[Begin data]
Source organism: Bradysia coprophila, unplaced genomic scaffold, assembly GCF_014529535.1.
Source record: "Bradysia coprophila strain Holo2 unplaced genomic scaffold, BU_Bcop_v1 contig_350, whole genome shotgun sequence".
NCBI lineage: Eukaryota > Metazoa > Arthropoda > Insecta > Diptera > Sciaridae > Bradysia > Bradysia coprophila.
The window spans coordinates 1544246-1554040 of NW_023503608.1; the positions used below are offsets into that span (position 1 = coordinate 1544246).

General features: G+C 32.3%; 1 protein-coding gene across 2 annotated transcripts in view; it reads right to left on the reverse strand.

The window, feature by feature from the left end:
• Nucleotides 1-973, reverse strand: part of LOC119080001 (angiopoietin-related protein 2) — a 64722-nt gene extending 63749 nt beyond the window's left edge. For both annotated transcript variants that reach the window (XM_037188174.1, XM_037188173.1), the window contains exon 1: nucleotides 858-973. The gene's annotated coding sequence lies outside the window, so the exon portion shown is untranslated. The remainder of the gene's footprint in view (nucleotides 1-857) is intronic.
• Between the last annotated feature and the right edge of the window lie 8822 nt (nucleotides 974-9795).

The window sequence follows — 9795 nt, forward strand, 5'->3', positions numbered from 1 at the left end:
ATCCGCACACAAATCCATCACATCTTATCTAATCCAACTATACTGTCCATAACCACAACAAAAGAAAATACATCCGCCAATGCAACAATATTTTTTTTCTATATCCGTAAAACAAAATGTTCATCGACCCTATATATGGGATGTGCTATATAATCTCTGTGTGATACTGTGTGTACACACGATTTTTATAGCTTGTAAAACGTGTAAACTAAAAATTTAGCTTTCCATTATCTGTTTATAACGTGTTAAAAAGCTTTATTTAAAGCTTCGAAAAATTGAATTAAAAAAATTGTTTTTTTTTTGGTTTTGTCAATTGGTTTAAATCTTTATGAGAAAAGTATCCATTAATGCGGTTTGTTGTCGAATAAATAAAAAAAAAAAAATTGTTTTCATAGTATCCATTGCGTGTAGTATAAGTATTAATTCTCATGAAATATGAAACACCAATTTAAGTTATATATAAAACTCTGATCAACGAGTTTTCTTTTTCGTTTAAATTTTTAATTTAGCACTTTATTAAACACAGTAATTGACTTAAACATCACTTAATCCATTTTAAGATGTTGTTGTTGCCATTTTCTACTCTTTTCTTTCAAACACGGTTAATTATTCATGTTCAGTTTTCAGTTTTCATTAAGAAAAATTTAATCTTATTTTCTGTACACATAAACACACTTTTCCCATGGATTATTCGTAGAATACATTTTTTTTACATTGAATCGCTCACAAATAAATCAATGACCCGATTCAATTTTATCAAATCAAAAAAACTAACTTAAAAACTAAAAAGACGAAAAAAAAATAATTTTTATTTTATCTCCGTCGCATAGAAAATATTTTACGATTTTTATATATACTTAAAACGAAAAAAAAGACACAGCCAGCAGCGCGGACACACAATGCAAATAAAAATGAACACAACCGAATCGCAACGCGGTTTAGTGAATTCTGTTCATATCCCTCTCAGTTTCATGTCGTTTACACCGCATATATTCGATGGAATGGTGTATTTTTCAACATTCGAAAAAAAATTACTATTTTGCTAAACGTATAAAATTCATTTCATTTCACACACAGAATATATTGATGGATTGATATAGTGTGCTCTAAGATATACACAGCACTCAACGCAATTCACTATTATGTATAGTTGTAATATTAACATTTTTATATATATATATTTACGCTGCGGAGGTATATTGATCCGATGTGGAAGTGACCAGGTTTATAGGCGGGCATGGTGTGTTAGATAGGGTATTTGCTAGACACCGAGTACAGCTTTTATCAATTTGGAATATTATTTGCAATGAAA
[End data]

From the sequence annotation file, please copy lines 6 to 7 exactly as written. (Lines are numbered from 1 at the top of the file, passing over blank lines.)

The window, feature by feature from the left end:
• Nucleotides 1-973, reverse strand: part of LOC119080001 (angiopoietin-related protein 2) — a 64722-nt gene extending 63749 nt beyond the window's left edge. For both annotated transcript variants that reach the window (XM_037188174.1, XM_037188173.1), the window contains exon 1: nucleotides 858-973. The gene's annotated coding sequence lies outside the window, so the exon portion shown is untranslated. The remainder of the gene's footprint in view (nucleotides 1-857) is intronic.